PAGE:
Mr Egbukichi told Udeme that the only community health centre in the area is far from the village and became inaccessible after the larger Eziudo was split into two communities.
Confirming the absence of PHCs from the fight against COVID-19 in Nigeria, the Partnership for Advocacy in Child and Family Health at Scale (PACaH@Scale) in a statement on June 5 said PHCs have been “under-emphasised and relegated to the background in the scheme of things.”
“While infectious disease control requires highly specialised interventions with facilities removed from communities, there is still an important role for PHCs in infectious disease prevention,” the statement said.
“Primary Health Care centres in Nigeria, even if equipped poorly, are the hub for healthcare in the community and well-positioned as the primary point of care under the Primary Health Care Under One Roof (PHCUOR) National Policy. The fight against Covid–19 should not be one which trades off PHCs against a specialised and central command system of service delivery.”
NPHCDA said it recently organised a virtual training programme for primary health workers to help reduce community transmission of COVID-19 in the country.
It announced on May 21 on Twitter, “the successful completion of a 3-day virtual State Training of Trainers (SToT) of over 7,000 health workers from all the states + the FCT, under the guidance and supervision of the Executive Director Faisal Shuaib.
“Preparation is now underway on cascading the training to LGA level, where we will be training over 60,000 frontline health workers from over 30,000 health facilities across the country,” the tweet read.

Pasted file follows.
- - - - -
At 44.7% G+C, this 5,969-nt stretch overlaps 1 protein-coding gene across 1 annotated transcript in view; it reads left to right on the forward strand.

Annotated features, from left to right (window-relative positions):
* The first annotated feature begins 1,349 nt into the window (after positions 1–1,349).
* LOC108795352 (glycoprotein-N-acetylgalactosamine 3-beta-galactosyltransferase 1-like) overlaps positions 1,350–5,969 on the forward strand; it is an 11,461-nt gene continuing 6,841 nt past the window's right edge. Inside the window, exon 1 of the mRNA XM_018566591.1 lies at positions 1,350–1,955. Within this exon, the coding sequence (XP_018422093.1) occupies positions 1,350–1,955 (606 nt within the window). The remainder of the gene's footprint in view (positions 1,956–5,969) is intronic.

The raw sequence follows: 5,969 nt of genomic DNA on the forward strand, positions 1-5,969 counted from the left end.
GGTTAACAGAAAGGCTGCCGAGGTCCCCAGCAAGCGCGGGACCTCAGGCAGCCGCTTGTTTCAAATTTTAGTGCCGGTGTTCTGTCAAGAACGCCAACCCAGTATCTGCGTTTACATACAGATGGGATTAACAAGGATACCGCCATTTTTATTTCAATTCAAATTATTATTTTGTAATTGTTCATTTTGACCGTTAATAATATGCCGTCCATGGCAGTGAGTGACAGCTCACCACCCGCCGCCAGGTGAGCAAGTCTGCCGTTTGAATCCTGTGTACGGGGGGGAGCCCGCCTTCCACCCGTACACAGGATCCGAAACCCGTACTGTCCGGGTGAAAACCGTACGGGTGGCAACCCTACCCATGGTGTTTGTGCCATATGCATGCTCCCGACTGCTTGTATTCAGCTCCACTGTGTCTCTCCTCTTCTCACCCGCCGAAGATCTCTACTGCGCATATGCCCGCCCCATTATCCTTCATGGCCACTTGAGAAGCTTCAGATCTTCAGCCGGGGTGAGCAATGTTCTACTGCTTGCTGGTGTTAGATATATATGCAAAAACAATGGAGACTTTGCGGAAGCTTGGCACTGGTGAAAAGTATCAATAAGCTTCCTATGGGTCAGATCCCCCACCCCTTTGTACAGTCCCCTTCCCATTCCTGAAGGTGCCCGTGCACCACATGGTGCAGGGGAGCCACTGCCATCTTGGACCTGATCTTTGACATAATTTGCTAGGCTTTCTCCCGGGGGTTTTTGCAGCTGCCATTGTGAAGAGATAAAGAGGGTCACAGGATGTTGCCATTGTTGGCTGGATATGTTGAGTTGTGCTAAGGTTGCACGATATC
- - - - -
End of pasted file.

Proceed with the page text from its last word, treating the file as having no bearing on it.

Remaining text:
But in May, when one of our trackers visited the Ikot Oku Model Health Centre in Uyo, Akwa Ibom State, a worker at the facility said they had not received any training on how to handle COVID-19 cases. He said the health centre only received a bucket tap, a hand sanitiser, four pieces of nose masks and gloves.
According to the official the facility is understaffed and may not be able to play any significant role in the fight against the pandemic. It only has a nurse, a community health extension worker (CHEW), a laboratory technician and no doctor. This accounts for the centre operating only in the morning. Patients turn to the general hospital, St. Luke’s Hospital, which is quite far from the health centre, for care.
So aside the centre being unequipped for a role in the fight against COVID-19, the training announced by NPHCDA apparently did not reach all of the workers.
Garba Bulama, the Director of Planning, Research and Statistics at NPHCDA, at a webinar organised by PTCIJ, insisted that the agency was training health workers.
“We just finished with the national and state health workers and are going down to the local government to train as well,” he said.
“The PHCs are not getting the attention they deserve, they (PHCs) are not understood,” he said.
According to Mr Bulama, funding of PHCs is the responsibility of state and local governments. He said the zonal intervention projects of the federal government are only complementing the main funds which should come from the state and local governments.
The NPHCDA official urged Nigerians to see the PHCs as a critical part of the health sector and should charge politicians seeking offices to pay attention to the sector.